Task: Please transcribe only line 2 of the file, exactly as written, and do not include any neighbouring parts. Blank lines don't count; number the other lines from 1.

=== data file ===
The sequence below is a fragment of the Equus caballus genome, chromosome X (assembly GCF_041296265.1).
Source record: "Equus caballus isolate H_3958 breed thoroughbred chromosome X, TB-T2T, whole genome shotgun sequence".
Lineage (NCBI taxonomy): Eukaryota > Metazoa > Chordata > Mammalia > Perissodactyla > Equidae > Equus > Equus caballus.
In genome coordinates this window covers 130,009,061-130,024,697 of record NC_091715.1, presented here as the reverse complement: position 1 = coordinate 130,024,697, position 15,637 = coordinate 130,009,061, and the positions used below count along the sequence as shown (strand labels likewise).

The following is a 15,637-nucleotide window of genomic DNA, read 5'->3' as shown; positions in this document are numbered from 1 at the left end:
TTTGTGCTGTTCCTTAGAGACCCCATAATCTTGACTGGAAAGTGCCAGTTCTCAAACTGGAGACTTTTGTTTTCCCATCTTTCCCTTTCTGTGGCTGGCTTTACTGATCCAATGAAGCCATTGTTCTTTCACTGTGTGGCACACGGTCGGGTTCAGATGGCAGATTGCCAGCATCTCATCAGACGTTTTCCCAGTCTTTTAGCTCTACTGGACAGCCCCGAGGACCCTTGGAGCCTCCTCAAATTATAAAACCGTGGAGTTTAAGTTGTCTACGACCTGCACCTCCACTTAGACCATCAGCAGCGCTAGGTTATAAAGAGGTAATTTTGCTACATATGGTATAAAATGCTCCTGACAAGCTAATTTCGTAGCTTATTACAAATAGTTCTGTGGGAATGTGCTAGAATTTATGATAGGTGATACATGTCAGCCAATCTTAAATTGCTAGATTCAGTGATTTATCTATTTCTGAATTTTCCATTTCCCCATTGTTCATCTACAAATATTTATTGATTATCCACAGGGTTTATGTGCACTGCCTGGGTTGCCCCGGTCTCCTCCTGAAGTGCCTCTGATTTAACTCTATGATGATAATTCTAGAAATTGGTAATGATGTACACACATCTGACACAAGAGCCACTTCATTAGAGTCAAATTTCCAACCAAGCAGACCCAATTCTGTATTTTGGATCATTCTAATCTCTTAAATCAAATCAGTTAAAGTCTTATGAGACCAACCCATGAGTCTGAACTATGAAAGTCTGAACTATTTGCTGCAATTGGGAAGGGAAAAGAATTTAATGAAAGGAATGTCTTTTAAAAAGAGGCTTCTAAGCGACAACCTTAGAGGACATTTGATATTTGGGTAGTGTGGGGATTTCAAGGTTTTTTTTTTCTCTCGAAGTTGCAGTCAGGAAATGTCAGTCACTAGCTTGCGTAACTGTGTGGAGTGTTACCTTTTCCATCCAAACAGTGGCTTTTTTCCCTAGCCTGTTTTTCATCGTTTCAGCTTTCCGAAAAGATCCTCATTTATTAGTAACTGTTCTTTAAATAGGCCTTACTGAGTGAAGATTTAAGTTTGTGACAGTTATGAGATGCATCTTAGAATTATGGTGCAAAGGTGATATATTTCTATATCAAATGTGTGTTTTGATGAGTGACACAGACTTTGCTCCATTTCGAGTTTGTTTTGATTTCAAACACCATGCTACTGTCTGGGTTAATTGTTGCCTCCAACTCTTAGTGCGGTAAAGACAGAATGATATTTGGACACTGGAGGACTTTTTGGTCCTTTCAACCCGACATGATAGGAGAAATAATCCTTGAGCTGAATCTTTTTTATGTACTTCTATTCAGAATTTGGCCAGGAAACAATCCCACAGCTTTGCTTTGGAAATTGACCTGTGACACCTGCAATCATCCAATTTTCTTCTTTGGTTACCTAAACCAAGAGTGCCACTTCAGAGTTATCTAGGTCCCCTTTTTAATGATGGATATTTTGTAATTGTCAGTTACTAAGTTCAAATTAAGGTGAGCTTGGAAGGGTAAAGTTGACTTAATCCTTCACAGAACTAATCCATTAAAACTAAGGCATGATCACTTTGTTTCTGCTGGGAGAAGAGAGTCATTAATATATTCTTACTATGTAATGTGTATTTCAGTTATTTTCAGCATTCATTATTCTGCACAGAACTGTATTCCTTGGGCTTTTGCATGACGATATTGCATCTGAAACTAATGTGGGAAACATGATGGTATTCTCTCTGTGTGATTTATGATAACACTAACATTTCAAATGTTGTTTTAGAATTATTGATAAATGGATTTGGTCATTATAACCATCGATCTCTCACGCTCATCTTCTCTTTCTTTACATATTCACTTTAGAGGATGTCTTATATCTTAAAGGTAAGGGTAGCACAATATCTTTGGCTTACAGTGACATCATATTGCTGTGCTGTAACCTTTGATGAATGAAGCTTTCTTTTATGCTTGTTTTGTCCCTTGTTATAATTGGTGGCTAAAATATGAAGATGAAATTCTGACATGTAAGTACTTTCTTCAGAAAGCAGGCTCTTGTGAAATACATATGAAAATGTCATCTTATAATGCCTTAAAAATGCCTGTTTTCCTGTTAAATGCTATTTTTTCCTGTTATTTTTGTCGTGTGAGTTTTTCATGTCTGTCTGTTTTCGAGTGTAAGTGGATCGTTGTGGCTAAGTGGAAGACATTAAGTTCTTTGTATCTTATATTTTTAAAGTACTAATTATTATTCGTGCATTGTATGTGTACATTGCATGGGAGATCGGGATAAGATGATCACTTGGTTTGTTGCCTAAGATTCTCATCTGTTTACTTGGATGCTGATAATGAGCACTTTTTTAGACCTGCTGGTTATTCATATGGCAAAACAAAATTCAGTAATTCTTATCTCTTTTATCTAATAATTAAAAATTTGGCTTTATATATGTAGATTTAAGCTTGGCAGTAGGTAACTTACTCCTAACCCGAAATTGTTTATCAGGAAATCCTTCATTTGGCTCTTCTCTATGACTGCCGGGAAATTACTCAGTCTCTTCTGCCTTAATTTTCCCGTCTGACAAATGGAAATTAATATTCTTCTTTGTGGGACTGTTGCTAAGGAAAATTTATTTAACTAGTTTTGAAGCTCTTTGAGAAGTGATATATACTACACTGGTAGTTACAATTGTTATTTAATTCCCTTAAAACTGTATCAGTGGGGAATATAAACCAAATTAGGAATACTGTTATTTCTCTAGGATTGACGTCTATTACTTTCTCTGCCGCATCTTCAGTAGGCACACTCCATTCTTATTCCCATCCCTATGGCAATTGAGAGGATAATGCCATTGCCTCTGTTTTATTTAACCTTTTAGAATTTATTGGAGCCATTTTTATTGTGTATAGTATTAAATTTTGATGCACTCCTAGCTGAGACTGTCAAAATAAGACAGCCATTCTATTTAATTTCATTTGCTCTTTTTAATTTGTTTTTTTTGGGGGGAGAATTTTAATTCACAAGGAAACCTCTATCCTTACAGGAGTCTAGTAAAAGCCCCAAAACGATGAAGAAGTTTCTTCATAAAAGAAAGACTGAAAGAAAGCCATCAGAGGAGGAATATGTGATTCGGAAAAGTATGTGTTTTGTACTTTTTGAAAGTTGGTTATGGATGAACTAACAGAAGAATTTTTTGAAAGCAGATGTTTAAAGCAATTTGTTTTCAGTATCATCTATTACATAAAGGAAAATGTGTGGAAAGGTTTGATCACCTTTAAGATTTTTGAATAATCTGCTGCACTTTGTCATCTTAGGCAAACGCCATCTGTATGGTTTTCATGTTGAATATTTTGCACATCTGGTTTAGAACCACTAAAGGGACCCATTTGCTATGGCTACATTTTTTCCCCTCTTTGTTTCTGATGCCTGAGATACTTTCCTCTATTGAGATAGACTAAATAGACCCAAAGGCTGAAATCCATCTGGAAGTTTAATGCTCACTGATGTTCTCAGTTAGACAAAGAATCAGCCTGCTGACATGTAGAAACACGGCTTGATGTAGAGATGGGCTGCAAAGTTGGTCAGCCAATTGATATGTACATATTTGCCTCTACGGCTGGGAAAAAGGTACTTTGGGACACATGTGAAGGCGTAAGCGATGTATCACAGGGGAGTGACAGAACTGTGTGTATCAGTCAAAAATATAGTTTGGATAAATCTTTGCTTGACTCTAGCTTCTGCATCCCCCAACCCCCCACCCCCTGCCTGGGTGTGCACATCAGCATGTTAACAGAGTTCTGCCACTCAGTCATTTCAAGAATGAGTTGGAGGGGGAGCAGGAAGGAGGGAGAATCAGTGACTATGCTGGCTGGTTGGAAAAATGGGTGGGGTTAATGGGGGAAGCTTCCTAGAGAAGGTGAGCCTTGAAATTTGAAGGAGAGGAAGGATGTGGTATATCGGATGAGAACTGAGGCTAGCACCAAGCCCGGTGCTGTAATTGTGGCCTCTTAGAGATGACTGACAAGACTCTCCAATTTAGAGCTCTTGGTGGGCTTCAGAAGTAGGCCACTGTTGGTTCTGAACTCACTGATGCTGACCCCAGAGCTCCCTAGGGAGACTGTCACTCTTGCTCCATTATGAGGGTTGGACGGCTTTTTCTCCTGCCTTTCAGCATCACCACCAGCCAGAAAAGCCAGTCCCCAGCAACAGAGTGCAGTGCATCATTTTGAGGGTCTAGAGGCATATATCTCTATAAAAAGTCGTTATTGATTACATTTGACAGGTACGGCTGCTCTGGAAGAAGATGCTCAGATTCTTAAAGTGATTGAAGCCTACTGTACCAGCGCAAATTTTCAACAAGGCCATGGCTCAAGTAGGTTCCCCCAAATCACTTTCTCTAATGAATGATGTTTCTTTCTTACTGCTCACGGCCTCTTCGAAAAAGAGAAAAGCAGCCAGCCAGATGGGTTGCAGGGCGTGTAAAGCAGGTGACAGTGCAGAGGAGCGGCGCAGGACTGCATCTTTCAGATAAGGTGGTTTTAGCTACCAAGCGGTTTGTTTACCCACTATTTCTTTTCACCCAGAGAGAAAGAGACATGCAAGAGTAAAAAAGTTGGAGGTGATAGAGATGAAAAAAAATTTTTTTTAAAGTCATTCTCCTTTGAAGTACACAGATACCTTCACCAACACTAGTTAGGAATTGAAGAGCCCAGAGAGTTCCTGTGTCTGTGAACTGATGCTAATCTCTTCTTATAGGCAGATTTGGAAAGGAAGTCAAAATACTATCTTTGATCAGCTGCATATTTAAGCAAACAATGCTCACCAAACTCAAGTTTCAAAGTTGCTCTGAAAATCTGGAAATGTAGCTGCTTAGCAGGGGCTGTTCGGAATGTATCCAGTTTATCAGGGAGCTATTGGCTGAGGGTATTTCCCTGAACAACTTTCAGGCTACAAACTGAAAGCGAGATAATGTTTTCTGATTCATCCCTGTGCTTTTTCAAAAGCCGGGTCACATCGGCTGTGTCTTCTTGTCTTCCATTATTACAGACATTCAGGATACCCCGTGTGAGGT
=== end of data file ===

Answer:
Source record: "Equus caballus isolate H_3958 breed thoroughbred chromosome X, TB-T2T, whole genome shotgun sequence".